Submitting Subaward Budgets That Are Not Active for All Periods of the Prime Grant
I’m often asked how to fill out the R&R Budget form for a subaward which isn’t active for all the budget periods of the prime applicant. Answering that question recently became a bit trickier. We’ve discovered a disconnect between our application guide instructions and the current behavior of our systems. Section 4.8 of our General Application Guide SF424 (R&R) - Forms Version C instructs users to line up the budget period dates and ignore the budget period numbers, while our application processing systems ignore the dates and align the budget period numbers. Yikes – that’s a problem!
In the end, we’ve decided to align the budget period numbers and will update our application guide instructions in the next iteration accordingly. In the meantime, we’ve outlined the revised instructions in NOT-OD-15-073: Correction to Application Guide Instructions for Subawards Not Active in All Budget Periods of the Prime Applicant.
Explicitely including all budget periods in every subaward budget form provides a visual indication to staff and reviewers when no activity is taking place in a specific budget period. It also streamlines the calculations necessary to determine whether an application falls within any direct cost limits. Which brings me to my next topic…
How to Tell If Your Application Falls Within a Specified Direct Cost Limit
NIH established a policy in 2004 to allow applicants to exclude consortium/contractual F&A costs when determining compliance for any application where a direct cost limit applies (see NOT-OD-05-004). When we moved to electronic submission and the federal-wide R&R Budget form, we even coded a fancy calculation that grabs the F&A costs from each subaward R&R Budget form, subtracts them from the direct costs of the main budget and provides a warning if the calculated amount exceeds what is generally allowed. Unfortunately, you had no visible indication of the calculated values we came up with since the R&R Budget forms don’t include a line item for direct costs less consortium F&A.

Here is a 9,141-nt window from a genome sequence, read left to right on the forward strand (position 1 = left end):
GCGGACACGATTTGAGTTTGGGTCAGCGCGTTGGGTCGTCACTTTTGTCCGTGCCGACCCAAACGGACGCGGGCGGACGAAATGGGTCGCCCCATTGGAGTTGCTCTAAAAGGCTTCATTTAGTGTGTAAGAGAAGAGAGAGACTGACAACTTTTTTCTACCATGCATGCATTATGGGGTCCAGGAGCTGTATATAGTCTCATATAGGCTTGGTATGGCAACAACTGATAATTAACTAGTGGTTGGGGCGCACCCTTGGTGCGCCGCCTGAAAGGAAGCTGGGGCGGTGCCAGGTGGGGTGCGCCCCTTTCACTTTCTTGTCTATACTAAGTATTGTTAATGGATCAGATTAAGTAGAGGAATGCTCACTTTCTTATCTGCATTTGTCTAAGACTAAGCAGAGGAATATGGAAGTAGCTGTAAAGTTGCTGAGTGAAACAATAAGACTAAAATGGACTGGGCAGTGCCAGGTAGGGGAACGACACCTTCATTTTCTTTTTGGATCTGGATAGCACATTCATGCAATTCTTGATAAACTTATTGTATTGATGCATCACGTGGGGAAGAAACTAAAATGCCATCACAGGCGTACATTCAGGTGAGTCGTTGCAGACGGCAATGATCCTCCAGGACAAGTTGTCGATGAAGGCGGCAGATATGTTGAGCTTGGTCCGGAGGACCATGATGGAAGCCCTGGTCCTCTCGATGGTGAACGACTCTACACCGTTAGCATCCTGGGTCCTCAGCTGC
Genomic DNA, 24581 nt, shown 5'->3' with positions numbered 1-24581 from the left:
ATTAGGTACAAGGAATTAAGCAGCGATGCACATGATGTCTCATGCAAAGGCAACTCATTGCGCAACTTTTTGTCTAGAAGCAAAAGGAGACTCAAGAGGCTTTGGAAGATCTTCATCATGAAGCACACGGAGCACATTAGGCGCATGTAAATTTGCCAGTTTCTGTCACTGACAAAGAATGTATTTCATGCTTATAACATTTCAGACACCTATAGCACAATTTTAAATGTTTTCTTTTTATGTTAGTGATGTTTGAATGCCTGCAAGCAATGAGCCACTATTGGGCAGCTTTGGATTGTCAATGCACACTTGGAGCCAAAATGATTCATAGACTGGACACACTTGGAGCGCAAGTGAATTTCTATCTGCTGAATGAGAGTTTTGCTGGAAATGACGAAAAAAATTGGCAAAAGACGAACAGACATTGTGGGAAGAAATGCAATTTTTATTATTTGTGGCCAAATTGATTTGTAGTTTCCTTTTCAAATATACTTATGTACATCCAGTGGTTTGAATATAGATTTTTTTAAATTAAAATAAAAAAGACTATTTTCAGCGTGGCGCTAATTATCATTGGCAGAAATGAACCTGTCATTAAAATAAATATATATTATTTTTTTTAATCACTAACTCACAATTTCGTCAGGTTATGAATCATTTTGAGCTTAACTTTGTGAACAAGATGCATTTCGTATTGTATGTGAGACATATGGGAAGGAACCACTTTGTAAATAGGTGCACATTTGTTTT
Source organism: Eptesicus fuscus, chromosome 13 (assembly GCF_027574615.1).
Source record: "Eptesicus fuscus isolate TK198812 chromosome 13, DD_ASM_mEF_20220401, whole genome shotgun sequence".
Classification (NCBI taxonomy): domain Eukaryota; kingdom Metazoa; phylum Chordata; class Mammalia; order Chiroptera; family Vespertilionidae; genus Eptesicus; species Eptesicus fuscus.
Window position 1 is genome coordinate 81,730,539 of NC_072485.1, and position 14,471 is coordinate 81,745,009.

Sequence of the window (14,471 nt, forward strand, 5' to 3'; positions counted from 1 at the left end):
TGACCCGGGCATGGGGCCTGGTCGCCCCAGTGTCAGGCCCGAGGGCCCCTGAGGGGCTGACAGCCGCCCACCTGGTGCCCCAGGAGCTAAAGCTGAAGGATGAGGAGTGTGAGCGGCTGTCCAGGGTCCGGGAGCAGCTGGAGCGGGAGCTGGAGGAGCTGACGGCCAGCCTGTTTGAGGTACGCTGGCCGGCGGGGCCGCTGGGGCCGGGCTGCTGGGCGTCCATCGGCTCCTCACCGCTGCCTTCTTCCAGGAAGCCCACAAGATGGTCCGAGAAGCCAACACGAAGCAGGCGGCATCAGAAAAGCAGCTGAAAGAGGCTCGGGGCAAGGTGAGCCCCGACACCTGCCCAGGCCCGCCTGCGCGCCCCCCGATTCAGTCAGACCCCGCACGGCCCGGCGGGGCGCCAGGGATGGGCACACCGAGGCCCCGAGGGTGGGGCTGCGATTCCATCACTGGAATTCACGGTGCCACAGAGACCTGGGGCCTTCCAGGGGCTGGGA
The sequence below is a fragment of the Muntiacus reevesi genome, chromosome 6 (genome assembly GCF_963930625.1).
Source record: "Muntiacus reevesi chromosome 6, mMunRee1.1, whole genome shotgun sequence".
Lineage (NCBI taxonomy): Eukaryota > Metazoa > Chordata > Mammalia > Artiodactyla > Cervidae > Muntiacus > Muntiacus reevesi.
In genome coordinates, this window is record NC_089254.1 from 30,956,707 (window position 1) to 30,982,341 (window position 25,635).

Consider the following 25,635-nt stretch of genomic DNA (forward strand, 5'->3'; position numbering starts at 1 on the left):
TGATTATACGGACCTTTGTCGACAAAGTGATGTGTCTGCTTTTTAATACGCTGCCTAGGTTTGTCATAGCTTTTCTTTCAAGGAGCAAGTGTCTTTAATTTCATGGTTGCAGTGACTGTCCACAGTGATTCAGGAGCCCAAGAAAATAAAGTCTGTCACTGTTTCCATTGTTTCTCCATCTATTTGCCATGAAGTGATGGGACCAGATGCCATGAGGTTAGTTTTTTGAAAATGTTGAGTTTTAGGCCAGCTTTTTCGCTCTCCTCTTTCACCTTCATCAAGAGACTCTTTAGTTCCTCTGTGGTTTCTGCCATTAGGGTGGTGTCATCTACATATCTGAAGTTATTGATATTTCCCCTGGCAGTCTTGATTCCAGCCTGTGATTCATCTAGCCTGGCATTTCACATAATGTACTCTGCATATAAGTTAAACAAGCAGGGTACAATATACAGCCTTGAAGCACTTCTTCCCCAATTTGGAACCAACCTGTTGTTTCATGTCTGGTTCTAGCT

At the request of applicants who have submitted multi-project applications electronically and found our “Total Direct Costs less Consortium F&A” summary table helpful, we are now including a similar table in the assembled application images of NIH single-project applications that use the R&R Budget and include subaward budgets. The new table is located after the last subaward budget, has the catchy bookmark “Total Direct Costs Less Consortium F&A” and can be used to determine if your application (by NIH calculations) falls within a direct cost limit.
Of course, the calculations reflected in the table are only as good as the data provided. You must follow the instructions in NOT-OD-15-073 if you have subawards with inactive budget periods or the calculations in the table will be incorrect. Combine this nifty new table with the ASSIST “Preview Application” feature and you’ve really got something. Speaking of ASSIST…
When Can I Use ASSIST for My R01 Application?
We are already receiving a steady stream of R03 and R21 applications using ASSIST and folks seem to really like it. If you’ve tried it out and would like to share your experience, we’d love to hear from you. Just reply to this message or email me offline.
Now everyone wants to know when they can use ASSIST for their R01 applications. Throughout 2015, we’ll be opening up ASSIST as a submission option for most competing single-project applications (NOT-OD-15-044). The R01, U01, and Career Development (Ks, except K12 and KM1) activity codes are next with ASSIST support coming at the end of April (see Target Timeline for Single-Project ASSIST Support).
Remember, use of ASSIST is optional. System-to-system solutions and downloadable forms are still good options, too.
Thought of the Day
Where is the ‘Delete Winter’ button when you need it? –Unknown
To all our friends that are dealing with record snowfalls, I’m sending toasty-warm, happy thoughts your way. Hang in there – spring is just around the corner (or so I’m told).
Communications & Outreach
NIH Office of Extramural Research